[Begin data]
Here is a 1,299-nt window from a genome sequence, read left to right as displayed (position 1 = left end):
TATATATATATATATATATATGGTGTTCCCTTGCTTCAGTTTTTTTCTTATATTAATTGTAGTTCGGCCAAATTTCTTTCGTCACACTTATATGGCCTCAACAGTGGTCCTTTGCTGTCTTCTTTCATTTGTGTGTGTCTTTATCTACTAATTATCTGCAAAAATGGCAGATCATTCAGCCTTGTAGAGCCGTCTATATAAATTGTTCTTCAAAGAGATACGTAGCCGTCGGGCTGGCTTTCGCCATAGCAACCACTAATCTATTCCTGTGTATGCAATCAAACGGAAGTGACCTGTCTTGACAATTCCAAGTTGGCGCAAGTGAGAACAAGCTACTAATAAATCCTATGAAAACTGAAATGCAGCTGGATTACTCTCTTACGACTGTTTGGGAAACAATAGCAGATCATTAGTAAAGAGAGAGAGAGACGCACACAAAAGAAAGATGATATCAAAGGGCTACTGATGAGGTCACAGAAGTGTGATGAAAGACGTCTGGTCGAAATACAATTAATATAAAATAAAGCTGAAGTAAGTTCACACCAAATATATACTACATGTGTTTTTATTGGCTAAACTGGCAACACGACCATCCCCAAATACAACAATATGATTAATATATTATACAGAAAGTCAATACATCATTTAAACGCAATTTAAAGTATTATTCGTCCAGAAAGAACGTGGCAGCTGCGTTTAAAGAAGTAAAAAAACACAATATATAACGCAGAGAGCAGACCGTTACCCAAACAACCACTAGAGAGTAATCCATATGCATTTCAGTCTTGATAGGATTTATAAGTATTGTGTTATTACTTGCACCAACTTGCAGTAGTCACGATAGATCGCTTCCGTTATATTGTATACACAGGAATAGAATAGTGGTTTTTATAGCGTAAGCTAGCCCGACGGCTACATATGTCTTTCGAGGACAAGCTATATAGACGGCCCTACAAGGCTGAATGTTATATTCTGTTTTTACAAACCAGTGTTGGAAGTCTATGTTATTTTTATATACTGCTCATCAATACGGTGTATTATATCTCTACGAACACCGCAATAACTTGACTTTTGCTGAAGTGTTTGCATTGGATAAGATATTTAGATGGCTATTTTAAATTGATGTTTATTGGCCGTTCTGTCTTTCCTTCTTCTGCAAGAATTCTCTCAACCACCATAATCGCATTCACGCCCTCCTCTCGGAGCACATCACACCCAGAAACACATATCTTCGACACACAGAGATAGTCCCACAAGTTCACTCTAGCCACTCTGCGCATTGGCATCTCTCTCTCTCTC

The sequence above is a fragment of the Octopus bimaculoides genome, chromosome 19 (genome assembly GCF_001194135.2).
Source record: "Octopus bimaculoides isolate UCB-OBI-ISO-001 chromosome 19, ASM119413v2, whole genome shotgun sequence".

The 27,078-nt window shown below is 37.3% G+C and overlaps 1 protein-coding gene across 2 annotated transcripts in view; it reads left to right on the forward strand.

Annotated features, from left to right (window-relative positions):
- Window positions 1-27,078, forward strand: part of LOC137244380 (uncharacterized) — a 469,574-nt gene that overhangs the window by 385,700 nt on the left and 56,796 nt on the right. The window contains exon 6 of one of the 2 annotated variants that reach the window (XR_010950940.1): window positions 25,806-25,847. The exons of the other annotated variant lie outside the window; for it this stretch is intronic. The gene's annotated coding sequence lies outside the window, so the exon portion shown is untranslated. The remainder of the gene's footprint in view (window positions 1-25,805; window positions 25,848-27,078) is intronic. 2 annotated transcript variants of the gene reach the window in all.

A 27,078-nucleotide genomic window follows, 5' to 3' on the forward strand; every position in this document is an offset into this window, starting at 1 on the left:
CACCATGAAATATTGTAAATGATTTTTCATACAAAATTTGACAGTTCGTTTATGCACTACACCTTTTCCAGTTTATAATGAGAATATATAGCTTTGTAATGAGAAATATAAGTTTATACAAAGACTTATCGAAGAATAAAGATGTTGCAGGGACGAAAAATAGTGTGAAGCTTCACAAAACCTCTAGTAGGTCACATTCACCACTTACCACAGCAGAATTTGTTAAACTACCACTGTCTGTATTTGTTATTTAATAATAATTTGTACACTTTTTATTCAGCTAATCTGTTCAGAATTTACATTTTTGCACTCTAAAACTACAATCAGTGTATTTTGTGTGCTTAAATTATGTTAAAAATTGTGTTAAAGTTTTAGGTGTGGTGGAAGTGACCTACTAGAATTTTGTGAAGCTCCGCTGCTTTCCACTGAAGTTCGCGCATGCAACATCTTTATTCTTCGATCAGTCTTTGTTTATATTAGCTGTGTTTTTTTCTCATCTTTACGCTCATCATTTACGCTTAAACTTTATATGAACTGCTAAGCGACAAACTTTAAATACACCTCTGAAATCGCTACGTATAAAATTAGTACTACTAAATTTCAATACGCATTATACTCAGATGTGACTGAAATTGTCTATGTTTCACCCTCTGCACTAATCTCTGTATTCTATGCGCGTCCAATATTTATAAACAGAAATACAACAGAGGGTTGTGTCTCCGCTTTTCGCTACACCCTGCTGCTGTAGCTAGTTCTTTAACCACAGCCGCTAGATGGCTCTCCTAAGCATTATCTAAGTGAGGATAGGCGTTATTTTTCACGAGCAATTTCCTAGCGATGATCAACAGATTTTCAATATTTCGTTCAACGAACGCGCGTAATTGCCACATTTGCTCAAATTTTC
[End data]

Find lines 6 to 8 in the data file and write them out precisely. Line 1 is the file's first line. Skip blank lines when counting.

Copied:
Annotated features, from left to right (window-relative positions):
- Window positions 1-27,078, forward strand: part of LOC137244380 (uncharacterized) — a 469,574-nt gene that overhangs the window by 385,700 nt on the left and 56,796 nt on the right. The window contains exon 6 of one of the 2 annotated variants that reach the window (XR_010950940.1): window positions 25,806-25,847. The exons of the other annotated variant lie outside the window; for it this stretch is intronic. The gene's annotated coding sequence lies outside the window, so the exon portion shown is untranslated. The remainder of the gene's footprint in view (window positions 1-25,805; window positions 25,848-27,078) is intronic. 2 annotated transcript variants of the gene reach the window in all.

A 27,078-nucleotide genomic window follows, 5' to 3' on the forward strand; every position in this document is an offset into this window, starting at 1 on the left: